With sunshine, superb beaches and charming towns, Ibiza, Mallorca, the famous Greek islands and other Med hotspots often come with A-list prices. Here’s how to enjoy them without spending too much cash
Even the epic photos don’t quite prepare you for Santorini, with its encircling black cliffs. The island was formed by an enormous volcanic eruption in 1600 BC, and the subsequently collapsing caldera formed these sheer faces. Its extraordinary landscapes justly attract hordes of visitors and, unsurprisingly, Santorini, or Thira in Greek, is one of the pricier Greek isles.
Stay The island’s volcanic soil produces renowned wine, and at Caveland caves dug from the volcanic pumice to be used as wine cellars now provide fun and stylish accommodation. Dorm beds cost from €23, doubles (book ahead: they sell out quickly) from €70.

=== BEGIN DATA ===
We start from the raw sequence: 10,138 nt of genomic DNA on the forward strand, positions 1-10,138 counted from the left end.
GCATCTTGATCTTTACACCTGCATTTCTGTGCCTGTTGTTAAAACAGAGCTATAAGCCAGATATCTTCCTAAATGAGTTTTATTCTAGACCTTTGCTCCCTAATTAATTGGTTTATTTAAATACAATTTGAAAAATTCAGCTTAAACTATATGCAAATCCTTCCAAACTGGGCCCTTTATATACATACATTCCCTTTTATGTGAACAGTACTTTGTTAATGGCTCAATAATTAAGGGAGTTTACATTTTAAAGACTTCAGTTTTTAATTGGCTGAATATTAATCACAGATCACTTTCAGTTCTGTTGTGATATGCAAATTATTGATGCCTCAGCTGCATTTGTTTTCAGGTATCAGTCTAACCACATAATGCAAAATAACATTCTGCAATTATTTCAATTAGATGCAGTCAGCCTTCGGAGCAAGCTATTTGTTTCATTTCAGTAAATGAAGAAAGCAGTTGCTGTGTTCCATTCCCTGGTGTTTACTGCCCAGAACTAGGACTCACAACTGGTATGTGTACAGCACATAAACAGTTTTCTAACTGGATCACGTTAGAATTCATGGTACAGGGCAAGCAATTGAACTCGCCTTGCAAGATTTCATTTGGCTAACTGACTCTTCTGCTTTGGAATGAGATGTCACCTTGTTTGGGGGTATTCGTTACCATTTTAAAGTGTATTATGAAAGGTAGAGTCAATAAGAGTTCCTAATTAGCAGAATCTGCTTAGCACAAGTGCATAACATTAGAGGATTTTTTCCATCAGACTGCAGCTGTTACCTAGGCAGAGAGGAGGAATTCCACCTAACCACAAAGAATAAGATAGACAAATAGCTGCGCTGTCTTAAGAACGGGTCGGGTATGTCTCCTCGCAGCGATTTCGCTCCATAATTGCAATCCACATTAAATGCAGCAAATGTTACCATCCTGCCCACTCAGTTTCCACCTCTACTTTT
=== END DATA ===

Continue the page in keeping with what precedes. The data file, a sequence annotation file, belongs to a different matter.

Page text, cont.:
Hang out Atlantis in the north-western town of Oia may just be the best bookshop on the planet; it certainly has one of the best settings, overlooking the sea in this whitewashed old town. Born through passion, and a bit of whimsy, it now runs food, film and literary festivals through the year.
Eat Naoussa calls itself a traditional taverna, although its prices are a little high. The food is good, though, and factor in the location (its terrace is a good place to watch the sun set over the caldera) and it’s a bargain (main courses from €10.50).
Day trip Boat trips run to Thirasia, another sliver of the island before its eruption, on the other side of the caldera. If you can, bring a moped, stay the night and explore what Santorini must have been like 30 years ago (there are a few old-style rooms to let from €40 for a double).
Way to go There is an airport (served by easyJet and Norwegian from Gatwick), but though it’s a longish ferry trip from Athens (6-9 hours, greeceferries.com, from €40), nothing beats entering the caldera by sea. It does leave you with the problem of making your way up the cliffs on the switchback road. A donkey ride is traditional, if not exactly comfortable.